Ziosk’s John Regal on advertising games towards children (Casual Connect)

Successfully marketing a game in the mobile space is never easy, but it’s especially difficult when you’re dealing with children. For starters, they don’t have access to the same suite of websites other groups do, and are thus insusceptible to a lot of ad campaigns. Ziosk CMO John Regal hosted a talk on the subject, and provided developers in the audience with some much-needed advice on how to get their games in front of kids.

One of the first things Regal discussed was the importance of relevance. He pointed to the mass amount of 4-8 year old girls Mattel is able to reach in their BarbieGirl virtual world. It’s a lucrative place to advertise, but only if you’re selling the right product. GI Joe ads, for example, probably wouldn’t go over well. Location is everything, especially if you want the right parties to become aware of your game. “That’s why you see ads for Coca-Cola in the movie theater.”

Immersion and “dwell time” were also discussed – two points I consider to be largely related. “If people don’t spend a lot of time in the environment where your ad is, they’re not going to necessarily have a very interactive or engaging experience.” To put it another way, an interesting trailer in a tech or game store is far more likely to sink its hooks into someone than a static image in a subway station.

The where factor is a crucial part of advertising no matter who you’re trying to court, but it can have an especially potent effect on kids. According to Regal, if you reach out to them in a medium or location they’re invested in, they’re more likely to pay attention. He gave the example of “virtual worlds” here – or, more specifically, the customizable nature of those worlds. The experience can be tailored, as can the ads that reach the users.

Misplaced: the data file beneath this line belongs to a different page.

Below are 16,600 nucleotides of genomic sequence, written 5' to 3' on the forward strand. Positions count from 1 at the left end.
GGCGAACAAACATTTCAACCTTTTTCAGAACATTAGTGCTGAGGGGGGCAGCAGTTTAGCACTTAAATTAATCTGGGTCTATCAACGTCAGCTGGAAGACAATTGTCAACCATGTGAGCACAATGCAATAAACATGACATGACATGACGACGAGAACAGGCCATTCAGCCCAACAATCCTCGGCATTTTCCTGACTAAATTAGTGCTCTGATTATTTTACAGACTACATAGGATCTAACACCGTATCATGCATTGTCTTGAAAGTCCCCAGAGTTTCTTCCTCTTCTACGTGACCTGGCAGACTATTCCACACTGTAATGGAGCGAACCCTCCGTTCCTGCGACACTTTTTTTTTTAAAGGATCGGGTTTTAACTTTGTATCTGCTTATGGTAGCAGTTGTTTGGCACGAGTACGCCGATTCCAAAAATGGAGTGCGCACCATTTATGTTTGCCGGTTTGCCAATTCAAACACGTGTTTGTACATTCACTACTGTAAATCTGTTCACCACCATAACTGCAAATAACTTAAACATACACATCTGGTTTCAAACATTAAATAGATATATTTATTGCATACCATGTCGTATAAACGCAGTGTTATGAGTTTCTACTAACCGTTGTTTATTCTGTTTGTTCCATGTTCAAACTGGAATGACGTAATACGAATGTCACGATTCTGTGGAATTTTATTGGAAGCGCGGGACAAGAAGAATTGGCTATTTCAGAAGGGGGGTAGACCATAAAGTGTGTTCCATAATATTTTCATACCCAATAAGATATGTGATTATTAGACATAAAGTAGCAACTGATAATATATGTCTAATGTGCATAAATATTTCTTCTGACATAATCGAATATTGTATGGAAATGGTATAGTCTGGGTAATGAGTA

With Ziosk, Regal and co. are hoping to provide companies with a new way to reach kids and families.

Another point that translates to all advertising efforts is the need to know how well your methods are working. “If you can’t calculate ROI (return on investment), how do you know the time and money you’re spending to reach these kids is paying off?” This is especially crucial in modern times, as many developers are forced to operate on a shoestring advertising budget, and it’s important that their money ends up in the most effective places possible. Fortunately, it’s been made easier in recent years with the rise of metrics and digital advertising.

But, of course, kids aren’t the ones cutting the checks at the end of the day. It’s the parents; a group you’ll want to keep in mind when coming up with your advertising plan. Making them aware isn’t the only thing that matters, though: reaching them in a way that cuts the amount of work they have to do to purchase your game is, in Regal’s opinion, crucial. If they have to go through a bunch of hoops, chances are you’ll suffer from it.

Regal wrapped things up by talking a bit about how he and his coworkers plan to “revolutionize discovery of games” with Ziosk. They’ll be partnering with restaurant chains like Applebees and Chevys, placing 7″ Android tablets at tables for children and their parents to play with. If they find a game they like, they can purchase it on the spot. It will also allow people to take photos of QR codes associated with the games so they can download later. Regal is confident that they’ll reach 100 million people in the next 12 months.

Like any good panel at an industry event, I walked away pondering something I’d never really thought about before. Kids are a very important demographic in the mobile space, and reaching them is no easy feat. Judging by the amount of people jotting or typing notes throughout the talk, I’m pretty sure a lot of attendees walked away with a better understanding of how best to pull it off.

Content writer

More content